Guest Column - January 2010
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Updated Aquatics
Technology Helps Improve Operations

By Barry Gertz

Additional features of RMF technology that improve efficiency are reduced electricity usage and saving on construction costs. Regenerative media filters operate at a lower head (TDH) compared to traditional sand filters, saving motor horsepower. When paired with a variable frequency drive (VFD), electrical usage may be cut up to 40 percent. The RMF mechanical footprint requires less than one quarter the space occupied by sand filters. A smaller mechanical room, smaller waste line to sewer and less labor significantly saves on construction costs.

Many community centers, YMCAs, JCCs and Kroc centers are discovering the benefits of regenerative media filters. Opened in March 2009, the aquatics facility at East Portland Community Center in Portland, Ore., became the first of its kind to achieve LEED Platinum certification, the highest level from the U.S. Green Building Council rating system. Among the "green" technologies used on the pools are regenerative media filters, VFDs on all pumps and a UV sanitation system.

Great Wolf Lodge Resorts have been using regenerative media filtration systems since 2004. According to Steve Shattuck, the resort chain's communications director, since installing regenerative media filters, the waterparks use 80 to 90 percent less water than two earlier installations that include sand filters.

Because the filtration was so efficient, management at Great Wolf Lodge Resorts noticed that the hotel portion of the resorts used twice as much water per day as the waterpark components—not something anyone would expect. As a result, Great Wolf Lodge Resorts launched Project Green Wolf, which included rewriting nearly every page of its operational procedures manuals. Regenerative media filtration systems were written in as the new standard in order to maximize recycling and reuse, as well as reducing chemical use in the waterparks.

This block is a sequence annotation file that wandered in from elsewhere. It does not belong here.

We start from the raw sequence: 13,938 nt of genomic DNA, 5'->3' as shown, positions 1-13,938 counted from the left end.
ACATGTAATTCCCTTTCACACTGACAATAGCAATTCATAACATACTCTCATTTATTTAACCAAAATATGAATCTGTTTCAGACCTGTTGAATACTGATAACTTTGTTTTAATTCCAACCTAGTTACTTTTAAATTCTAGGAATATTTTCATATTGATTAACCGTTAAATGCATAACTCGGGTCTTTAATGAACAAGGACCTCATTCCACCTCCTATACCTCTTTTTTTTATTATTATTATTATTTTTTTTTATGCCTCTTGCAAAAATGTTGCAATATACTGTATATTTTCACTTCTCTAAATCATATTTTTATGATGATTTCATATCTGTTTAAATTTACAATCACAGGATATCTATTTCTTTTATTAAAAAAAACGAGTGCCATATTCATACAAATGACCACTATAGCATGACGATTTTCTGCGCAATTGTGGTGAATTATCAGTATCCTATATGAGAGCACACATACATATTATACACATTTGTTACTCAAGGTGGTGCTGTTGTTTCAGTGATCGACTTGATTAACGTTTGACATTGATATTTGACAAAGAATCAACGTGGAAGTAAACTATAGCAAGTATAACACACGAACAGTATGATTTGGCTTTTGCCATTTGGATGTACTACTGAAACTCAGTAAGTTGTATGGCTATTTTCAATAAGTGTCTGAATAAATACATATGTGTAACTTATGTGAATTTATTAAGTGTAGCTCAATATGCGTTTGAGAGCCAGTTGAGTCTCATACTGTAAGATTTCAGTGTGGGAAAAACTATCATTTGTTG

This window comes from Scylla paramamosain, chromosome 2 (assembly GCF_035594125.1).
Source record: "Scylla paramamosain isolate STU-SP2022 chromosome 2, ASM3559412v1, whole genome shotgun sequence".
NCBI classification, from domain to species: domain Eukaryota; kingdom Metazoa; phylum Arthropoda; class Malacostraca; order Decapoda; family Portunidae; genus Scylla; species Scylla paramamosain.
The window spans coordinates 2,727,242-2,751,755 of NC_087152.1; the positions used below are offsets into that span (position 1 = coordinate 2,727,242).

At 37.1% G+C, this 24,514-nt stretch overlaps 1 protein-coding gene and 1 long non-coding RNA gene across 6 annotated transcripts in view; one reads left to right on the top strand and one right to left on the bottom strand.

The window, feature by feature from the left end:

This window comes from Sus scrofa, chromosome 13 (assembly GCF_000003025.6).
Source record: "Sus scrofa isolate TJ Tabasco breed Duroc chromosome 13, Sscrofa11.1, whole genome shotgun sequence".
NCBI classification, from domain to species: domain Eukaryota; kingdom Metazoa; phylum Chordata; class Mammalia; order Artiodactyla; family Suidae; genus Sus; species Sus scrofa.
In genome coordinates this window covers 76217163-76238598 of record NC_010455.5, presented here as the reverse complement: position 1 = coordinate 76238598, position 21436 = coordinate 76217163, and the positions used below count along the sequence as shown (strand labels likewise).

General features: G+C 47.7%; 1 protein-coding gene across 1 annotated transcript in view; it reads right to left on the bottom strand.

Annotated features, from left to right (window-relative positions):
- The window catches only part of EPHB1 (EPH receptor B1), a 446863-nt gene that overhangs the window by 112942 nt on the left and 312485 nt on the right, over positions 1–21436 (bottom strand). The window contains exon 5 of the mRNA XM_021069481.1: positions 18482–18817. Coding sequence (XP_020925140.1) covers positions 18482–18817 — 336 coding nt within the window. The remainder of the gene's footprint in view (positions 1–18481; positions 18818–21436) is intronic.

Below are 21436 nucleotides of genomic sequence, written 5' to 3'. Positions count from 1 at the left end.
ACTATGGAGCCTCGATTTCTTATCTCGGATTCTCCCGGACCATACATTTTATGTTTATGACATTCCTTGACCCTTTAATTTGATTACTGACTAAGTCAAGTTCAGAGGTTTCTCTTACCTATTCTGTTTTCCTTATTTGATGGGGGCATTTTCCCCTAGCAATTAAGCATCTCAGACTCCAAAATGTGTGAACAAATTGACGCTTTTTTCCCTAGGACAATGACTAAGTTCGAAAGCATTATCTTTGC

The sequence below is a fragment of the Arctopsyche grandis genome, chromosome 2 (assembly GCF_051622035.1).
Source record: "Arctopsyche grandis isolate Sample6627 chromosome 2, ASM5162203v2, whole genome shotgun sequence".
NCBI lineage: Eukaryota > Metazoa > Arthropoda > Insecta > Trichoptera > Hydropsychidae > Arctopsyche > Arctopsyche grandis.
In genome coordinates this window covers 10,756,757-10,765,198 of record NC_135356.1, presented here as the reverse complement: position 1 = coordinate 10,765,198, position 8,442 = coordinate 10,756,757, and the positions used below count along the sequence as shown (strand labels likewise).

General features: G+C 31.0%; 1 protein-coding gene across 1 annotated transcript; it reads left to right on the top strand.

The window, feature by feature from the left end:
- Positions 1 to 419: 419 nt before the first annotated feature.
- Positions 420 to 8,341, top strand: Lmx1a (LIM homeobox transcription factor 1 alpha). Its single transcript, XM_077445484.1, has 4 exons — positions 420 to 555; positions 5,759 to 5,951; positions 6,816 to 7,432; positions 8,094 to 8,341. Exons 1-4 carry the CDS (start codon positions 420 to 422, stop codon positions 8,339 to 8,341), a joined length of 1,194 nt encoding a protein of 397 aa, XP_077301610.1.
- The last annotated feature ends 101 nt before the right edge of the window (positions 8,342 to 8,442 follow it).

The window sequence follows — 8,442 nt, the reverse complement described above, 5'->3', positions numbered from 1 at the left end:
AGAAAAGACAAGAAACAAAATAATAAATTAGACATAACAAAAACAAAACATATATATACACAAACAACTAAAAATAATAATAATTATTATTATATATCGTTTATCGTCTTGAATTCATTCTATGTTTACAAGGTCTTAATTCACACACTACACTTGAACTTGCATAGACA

Despite the economy, nearly two-thirds of respondents polled in the 2009 State of the Industry Report revealed plans for new or renovated facilities. Improvements and additions cannot be put off for fear of being left behind following an economic upturn. The number-one planned additional feature across the board is splash play areas. Moreover, the top concern of respondents now and over the next few years is reported to be equipment and facility maintenance.

These factors combine to make it more necessary than ever for facilities to install the most efficient systems for their money. The environmental rules will get stricter, the bather loads will increase and the budgets will remain tight. However, with up-to-date technologies in place, facilities can reduce energy consumption, run "greener," attract more swimmers and improve the bottom line.


Barry Gertz is a second-generation president of Neptune-Benson, based in Coventry, R.I. Founded in 1956, Neptune-Benson has become a recognized leader in the design and manufacture of aquatic filtration systems. Gertz has over 30 years of experience in the aquatics industry and is a member of the WWA Hall of Fame. He has led Neptune-Benson's commitment to "Going Green" with their award-winning Defender filter. For more information, visit